No land lines exist anymore. Clients have direct access to their teams through cell phones. There no longer is the need for a land line and almost everyone is no longer skittish about providing their cell phone numbers.
The flexibility is incredible. As you saw by my Friday, I don’t care where people work, when they work, or how they work, as long as the work gets done and the clients are happy. Of course, you do have to attend meetings and generally be around for clients on their work schedules, but I don’t care if you do it from the chair of the hair salon or on the beach.
When we were in an office, I would visually watch people take note of other’s schedules. We had a content manager who liked to go to the gym at 4:00 p.m. She always came back to the office, but it was usually around 5:30 or 6:00, when most people had already gone home for the night. So no one saw her “make up” those couple of hours. Instead, they got mad that she would leave that early. That no longer exists!
Clients are also distributed. Maybe not in the same way, but we work with clients in North America, Europe, and Asia. So the fact that we have the technology down pat to use video chat for meetings is a gigantic plus. If we were in an office together, we’d not have it as professional as we do today, just out of necessity.
The only thing I really miss about having a virtual team is the one-off brainstorms that happen after you have a really good client meeting and want to bounce ideas. We’ve tried to replicate that through video chat, and it’s a nice replacement, but it’s not quite the same.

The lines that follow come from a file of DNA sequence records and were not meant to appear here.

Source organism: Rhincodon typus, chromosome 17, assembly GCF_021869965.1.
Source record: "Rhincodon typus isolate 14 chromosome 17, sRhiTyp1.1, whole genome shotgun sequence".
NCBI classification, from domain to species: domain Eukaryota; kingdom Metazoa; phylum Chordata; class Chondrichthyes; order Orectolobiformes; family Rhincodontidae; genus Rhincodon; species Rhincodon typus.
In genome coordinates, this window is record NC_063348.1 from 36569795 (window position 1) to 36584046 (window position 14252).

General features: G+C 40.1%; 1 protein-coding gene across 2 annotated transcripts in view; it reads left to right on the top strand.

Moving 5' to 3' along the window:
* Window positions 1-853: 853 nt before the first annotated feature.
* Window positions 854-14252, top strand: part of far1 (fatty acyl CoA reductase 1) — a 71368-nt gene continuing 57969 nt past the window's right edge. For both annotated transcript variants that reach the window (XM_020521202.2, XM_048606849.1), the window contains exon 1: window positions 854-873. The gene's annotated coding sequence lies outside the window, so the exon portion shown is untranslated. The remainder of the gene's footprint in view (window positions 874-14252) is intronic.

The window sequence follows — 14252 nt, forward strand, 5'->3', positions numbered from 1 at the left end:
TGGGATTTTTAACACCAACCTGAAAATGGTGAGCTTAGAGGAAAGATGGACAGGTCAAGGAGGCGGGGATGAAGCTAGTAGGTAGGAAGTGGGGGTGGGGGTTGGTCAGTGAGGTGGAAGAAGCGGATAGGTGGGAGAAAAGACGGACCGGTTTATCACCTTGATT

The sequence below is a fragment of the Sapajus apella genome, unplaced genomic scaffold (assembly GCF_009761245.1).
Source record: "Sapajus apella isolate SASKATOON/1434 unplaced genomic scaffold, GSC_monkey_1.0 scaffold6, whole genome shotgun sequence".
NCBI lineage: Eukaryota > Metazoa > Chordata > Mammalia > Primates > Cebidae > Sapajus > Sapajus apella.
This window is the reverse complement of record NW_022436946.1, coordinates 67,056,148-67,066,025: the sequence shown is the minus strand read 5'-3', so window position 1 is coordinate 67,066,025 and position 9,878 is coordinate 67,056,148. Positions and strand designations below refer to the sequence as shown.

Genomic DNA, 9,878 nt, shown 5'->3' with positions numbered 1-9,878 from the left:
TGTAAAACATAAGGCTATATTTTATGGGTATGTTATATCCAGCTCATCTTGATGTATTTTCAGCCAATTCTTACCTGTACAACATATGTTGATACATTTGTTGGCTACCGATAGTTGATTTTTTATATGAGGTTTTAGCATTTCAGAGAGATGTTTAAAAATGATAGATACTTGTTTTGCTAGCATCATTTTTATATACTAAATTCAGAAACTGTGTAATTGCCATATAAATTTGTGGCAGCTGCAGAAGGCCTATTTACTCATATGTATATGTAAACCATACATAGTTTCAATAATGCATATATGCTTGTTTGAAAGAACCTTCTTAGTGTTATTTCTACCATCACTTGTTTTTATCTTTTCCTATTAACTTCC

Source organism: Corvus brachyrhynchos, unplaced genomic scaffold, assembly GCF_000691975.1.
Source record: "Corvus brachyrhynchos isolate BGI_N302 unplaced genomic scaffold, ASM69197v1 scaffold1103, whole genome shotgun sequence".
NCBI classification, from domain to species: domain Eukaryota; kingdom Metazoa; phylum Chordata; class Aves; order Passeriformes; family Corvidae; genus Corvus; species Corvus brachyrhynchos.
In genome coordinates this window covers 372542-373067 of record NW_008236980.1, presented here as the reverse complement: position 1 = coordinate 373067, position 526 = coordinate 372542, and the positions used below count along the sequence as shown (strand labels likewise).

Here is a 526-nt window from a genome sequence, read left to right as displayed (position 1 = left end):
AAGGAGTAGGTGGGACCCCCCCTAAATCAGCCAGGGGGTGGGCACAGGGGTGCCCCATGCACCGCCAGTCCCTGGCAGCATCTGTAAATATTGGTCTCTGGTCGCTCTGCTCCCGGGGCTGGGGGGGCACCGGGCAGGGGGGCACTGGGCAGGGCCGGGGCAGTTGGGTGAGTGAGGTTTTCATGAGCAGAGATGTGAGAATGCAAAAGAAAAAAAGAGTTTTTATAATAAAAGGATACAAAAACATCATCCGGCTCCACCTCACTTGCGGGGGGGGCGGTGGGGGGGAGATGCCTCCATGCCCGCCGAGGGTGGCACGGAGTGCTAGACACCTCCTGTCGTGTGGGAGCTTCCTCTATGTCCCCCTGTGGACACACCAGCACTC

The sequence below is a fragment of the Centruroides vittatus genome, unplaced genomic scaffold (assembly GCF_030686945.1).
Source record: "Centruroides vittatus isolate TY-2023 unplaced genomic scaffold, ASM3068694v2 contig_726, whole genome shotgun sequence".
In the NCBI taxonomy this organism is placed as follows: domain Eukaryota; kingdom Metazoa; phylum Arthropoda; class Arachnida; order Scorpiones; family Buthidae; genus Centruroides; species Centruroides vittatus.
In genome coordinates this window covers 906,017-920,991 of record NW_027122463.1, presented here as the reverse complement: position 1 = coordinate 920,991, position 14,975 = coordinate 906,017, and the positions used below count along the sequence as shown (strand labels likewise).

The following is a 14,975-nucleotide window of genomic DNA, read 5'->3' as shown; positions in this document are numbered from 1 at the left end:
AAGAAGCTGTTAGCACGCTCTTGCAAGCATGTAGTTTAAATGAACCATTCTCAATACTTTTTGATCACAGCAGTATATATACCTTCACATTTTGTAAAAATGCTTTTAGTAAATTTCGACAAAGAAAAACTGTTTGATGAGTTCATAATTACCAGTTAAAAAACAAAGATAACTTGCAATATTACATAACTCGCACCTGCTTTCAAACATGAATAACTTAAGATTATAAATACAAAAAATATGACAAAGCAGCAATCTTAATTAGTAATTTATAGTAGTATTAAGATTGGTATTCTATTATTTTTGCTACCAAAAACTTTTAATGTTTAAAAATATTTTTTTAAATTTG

And, for the team members who are a little more extroverted than me, I know the drop-ins to people’s offices is missed (I don’t miss that because I never could do deep work in the office).
Those truly are the only cons so the pros far outweigh any resistance to building a business this way.
For those of you who have a virtual team, I’m curious to hear if you love it and why.
And, for those of you who don’t, what do you think it would take—or is it even possible—to work this way?
image credit: zoom (but I will get a photo of us during our team meeting today and replace it)
Centerpoint Energy Public Relations Screws The Pooch. A contract employee for Centerpoint Energy was taped hitting two family dogs with pipe wrench. He claimed the owner sent the dogs after him as he was there to cut off their gas. You can watch the video and decide for yourself which story seems more plausible.
Granted there is little coming back from video of an employee attacking two family pets with a wrench. The company’s response? Centerpoint showed almost as much courage as their worker did by not doing anything to remake their reputation with their customers, shareholders, the national news media or any other stakeholder group. It was the grand slam of doing nothing. If there were awards for inaction, Centerpoint would win. And its worth remembering that here in Texas, power companies compete. How many dog lovers will want to switch their service to Centerpoint after this? The answer is zero, in case you were wondering.